Navigating a river crossing in Khwai. Picture by Filly Crouch

Arriving in Khwai, you drive through the so-called dead tree forest. It’s a vast plain of camelthorn trees thought to have died due to standing in water for a long time. Another theory says that fire burned the bark off. Irrespective, it was a beautiful sight with elephants roaming about and dark thunderclouds in the background.

The birdlife in Khwai was incredible. We had sundowners next to the Khwai River with elephants playing in the water, hippo paddling to and fro. On the second day, we went onto a small island and had our first leopard sighting. What a magnificent animal! Our last day, Simon pointed out fresh lion spoor that we just had to follow and, yes, we found the lion.

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Flying high and soft landings

Next we headed to Maun, where we had the opportunity to take a scenic flight over the Okavango Delta. We saw massive herds of animals from the air: buffalo, elephant, giraffe… After that once-in-a-lifetime experience, we relaxed at scenic Sitatunga Camp with its well-stocked bar. As we sat around the fire, we looked back at our days of wild camping and exchanged experiences.

A last detour

Eventually the final day arrived and we turned our vehicles’ noses for South Africa. That night we camped at Kalahari Rest, which was slightly unplanned. Khama Rhino Sanctuary was on the itinerary, but a wrong turn early on had taken us in a different direction. As a result, we had to change our plans on the fly. At least our Tracks4Africa Atlas was put to good use – although Simon did get a “strafdop” for the detour. It all worked out in the end as we had a relaxing last day together as a group.  It was special to share a few last drinks before heading back to reality.

Putting the Tracks4Africa Atlas to good use.

What will I most remember?

When you go on a tour, there’s always the question of how you will get along with others on the trip. But, I must say, our fellow travellers were exceptional. All from different walks of life, different ages, etc. On the last night, when we sat around the fire at Kalahari Rest, I found myself growing a bit sad. We had all become such good friends and now we were each going our different ways again.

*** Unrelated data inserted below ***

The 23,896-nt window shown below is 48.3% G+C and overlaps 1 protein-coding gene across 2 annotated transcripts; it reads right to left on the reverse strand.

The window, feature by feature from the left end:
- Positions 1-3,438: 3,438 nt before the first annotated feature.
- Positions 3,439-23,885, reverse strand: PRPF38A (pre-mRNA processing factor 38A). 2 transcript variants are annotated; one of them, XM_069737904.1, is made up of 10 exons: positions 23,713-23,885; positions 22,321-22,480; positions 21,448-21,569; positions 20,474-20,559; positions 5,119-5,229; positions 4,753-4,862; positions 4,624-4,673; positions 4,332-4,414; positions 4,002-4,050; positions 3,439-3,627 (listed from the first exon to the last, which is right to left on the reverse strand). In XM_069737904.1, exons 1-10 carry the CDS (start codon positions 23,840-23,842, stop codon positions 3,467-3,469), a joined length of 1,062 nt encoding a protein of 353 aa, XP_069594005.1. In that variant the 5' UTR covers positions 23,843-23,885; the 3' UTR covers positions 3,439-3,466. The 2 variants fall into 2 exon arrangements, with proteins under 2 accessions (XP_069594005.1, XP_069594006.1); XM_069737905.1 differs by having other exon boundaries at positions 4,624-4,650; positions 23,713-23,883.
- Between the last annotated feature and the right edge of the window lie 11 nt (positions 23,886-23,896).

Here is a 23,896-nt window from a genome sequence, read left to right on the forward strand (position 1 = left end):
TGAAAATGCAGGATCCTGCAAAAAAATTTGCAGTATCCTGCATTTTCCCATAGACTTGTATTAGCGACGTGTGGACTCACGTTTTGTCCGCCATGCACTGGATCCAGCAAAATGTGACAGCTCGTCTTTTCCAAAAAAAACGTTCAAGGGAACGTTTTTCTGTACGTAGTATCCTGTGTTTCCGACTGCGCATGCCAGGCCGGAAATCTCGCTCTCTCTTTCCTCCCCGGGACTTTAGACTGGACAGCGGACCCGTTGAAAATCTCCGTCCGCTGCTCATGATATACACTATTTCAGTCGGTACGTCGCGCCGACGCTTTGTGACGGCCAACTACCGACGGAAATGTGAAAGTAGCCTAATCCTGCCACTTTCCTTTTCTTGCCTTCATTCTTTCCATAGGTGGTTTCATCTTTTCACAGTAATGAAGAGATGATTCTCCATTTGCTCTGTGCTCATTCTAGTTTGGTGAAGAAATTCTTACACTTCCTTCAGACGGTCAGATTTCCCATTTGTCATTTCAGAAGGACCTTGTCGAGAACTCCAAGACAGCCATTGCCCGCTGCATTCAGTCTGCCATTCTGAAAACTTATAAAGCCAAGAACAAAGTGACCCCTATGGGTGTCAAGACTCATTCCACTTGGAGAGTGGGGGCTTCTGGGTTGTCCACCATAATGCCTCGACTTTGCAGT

The Ultimate Adventures team went out of their way to make this a trip to remember. Simon has a vast knowledge of the area that he travels in and takes the lead to ensure everyone has a pleasant trip. Des is the social one, she ensures everyone feels welcome and has a good time. She makes you feel like family from day one. Then there is Master P – I never thought someone could cook meals of that calibre in the middle of nowhere. The food was something to remember, from kudu lasagna and pork neck potjie to chicken curry and naan bread. We had a feast!

Every night’s dinner was an occasion.
The legendary Master P, the wizard behind the culinary feasts.

The wild camping was unbelievable. There are few things as nice as sitting around the campfire at night when you’re out in the wilds. You’re in the middle of the bush, with no cellphone signal, exchanging stories with your fellow travellers. I’m not a very seasoned camper, but the wild camping was a highlight of the trip for me.

Camping in beautiful wild settings was a highlight.
Jorrie ensuring that he looks sharp.

Want to plan your own Botswana Adventure? The Tracks4Africa Botswana Self-Drive Guide Book has all the information you need, from destination descriptions and accommodation listings to maps and planning advice.

Let us know about your experience